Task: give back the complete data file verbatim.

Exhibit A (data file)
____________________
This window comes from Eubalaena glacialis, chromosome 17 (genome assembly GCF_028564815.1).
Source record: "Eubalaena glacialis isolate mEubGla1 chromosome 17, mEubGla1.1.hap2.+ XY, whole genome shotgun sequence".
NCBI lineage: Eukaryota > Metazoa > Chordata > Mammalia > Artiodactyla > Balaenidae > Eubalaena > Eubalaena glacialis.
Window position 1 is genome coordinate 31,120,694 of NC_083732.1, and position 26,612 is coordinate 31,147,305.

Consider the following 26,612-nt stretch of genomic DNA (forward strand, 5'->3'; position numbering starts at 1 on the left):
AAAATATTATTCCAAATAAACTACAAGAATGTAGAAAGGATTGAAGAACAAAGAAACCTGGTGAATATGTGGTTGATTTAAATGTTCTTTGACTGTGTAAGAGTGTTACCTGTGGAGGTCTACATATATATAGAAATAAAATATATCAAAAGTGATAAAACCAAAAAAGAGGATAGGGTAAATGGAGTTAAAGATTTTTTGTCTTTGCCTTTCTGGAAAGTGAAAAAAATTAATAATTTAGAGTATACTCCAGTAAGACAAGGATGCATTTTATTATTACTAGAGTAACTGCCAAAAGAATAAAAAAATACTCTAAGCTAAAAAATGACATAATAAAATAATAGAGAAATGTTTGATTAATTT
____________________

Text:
This window comes from Eubalaena glacialis, chromosome 17 (genome assembly GCF_028564815.1).
Source record: "Eubalaena glacialis isolate mEubGla1 chromosome 17, mEubGla1.1.hap2.+ XY, whole genome shotgun sequence".
NCBI lineage: Eukaryota > Metazoa > Chordata > Mammalia > Artiodactyla > Balaenidae > Eubalaena > Eubalaena glacialis.
Window position 1 is genome coordinate 31,120,694 of NC_083732.1, and position 26,612 is coordinate 31,147,305.

Consider the following 26,612-nt stretch of genomic DNA (forward strand, 5'->3'; position numbering starts at 1 on the left):
AAAATATTATTCCAAATAAACTACAAGAATGTAGAAAGGATTGAAGAACAAAGAAACCTGGTGAATATGTGGTTGATTTAAATGTTCTTTGACTGTGTAAGAGTGTTACCTGTGGAGGTCTACATATATATAGAAATAAAATATATCAAAAGTGATAAAACCAAAAAAGAGGATAGGGTAAATGGAGTTAAAGATTTTTTGTCTTTGCCTTTCTGGAAAGTGAAAAAAATTAATAATTTAGAGTATACTCCAGTAAGACAAGGATGCATTTTATTATTACTAGAGTAACTGCCAAAAGAATAAAAAAATACTCTAAGCTAAAAAATGACATAATAAAATAATAGAGAAATGTTTGATTAATTT